As reports have spread over how much copper can yield—a night’s work in a cul-de-sac can earn thieves several thousand dollars in scrap—the universe of copper thieves has grown larger. At 3 a.m. one recent morning, the police caught a 41-year-old man and his teenaged son trying to pull copper from a streetlight using a child’s bike.

Thieves are seldom caught. But those that are usually charged with misdemeanor or felony vandalism. In Fresno, where the jails are overcrowded because of budget cuts, copper theft suspects—like any suspects charged with non-violent offenses—are usually out in a day.

 Only a handful of states have laws that address metal theft directly; those that put requirements on scrap yard dealers to document their transactions. In California, for example, scrap dealers are supposed to wait three days before paying recyclers for scrap metal in order for the metals’ origins to be traced. But a loophole gives any recycler with 30 consecutive days of sales clearance for immediate cash.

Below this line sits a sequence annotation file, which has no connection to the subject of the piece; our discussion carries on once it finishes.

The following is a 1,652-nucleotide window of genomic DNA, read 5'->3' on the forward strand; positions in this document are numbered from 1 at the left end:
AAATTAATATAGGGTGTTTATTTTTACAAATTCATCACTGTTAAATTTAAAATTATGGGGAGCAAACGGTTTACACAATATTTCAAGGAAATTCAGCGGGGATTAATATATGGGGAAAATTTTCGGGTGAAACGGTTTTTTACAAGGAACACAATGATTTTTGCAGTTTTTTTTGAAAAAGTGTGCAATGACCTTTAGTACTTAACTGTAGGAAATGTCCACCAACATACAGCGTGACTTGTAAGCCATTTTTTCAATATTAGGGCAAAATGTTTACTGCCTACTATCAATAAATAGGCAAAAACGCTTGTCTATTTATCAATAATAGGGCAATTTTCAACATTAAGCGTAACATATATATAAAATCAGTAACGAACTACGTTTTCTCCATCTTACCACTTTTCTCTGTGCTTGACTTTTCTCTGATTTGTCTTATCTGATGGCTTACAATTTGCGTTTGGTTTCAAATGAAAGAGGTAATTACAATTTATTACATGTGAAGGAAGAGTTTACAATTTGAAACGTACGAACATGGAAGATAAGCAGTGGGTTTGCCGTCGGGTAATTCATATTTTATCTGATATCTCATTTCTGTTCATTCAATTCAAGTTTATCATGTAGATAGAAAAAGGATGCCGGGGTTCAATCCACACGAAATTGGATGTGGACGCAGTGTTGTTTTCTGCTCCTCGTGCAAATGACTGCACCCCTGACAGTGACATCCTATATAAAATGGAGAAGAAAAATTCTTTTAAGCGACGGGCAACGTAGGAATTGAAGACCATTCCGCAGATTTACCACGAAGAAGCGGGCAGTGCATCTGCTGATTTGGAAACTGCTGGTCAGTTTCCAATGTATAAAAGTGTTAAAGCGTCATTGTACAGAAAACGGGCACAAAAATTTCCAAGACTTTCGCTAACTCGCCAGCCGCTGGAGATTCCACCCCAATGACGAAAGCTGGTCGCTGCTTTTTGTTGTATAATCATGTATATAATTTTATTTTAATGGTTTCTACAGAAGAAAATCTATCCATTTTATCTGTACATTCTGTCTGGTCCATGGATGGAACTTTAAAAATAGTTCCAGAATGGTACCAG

On the blackened streets of the city, crews of utility workers preemptively protecting streetlights – a plan that is costing the city about $800,000 – are treated like heroes by residents who’ve designed their lives so as not to be out after dark.

“Oh thank God,” said Greg Connor the other day, as he watched utility workers pack up their pick-ups after fixing a light that had blacked out his street  for over six months. “Thank God almighty, we’re free at last.”

 

Evelyn Nieves is a freelance writer living in San Francisco. She has been a reporter for both the New York Times and the Washington Post.